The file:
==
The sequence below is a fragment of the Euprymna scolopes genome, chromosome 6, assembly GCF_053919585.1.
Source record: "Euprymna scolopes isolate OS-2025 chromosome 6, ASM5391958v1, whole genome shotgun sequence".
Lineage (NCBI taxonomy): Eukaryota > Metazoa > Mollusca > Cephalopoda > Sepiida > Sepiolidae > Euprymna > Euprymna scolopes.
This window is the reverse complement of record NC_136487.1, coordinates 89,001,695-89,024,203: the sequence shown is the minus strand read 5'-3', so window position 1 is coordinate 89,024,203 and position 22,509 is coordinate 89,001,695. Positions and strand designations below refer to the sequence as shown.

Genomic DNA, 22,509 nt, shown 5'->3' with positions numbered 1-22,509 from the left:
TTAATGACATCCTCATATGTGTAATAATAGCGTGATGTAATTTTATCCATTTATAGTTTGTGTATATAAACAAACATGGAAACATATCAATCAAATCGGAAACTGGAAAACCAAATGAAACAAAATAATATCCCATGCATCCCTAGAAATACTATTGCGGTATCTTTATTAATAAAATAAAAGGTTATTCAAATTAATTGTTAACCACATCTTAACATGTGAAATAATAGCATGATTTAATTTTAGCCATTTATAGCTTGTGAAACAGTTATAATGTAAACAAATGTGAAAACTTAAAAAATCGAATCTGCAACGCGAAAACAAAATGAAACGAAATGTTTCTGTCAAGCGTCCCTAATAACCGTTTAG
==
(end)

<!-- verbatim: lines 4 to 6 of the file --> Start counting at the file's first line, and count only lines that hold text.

This window is the reverse complement of record NC_136487.1, coordinates 89,001,695-89,024,203: the sequence shown is the minus strand read 5'-3', so window position 1 is coordinate 89,024,203 and position 22,509 is coordinate 89,001,695. Positions and strand designations below refer to the sequence as shown.

Genomic DNA, 22,509 nt, shown 5'->3' with positions numbered 1-22,509 from the left:
TTAATGACATCCTCATATGTGTAATAATAGCGTGATGTAATTTTATCCATTTATAGTTTGTGTATATAAACAAACATGGAAACATATCAATCAAATCGGAAACTGGAAAACCAAATGAAACAAAATAATATCCCATGCATCCCTAGAAATACTATTGCGGTATCTTTATTAATAAAATAAAAGGTTATTCAAATTAATTGTTAACCACATCTTAACATGTGAAATAATAGCATGATTTAATTTTAGCCATTTATAGCTTGTGAAACAGTTATAATGTAAACAAATGTGAAAACTTAAAAAATCGAATCTGCAACGCGAAAACAAAATGAAACGAAATGTTTCTGTCAAGCGTCCCTAATAACCGTTTAG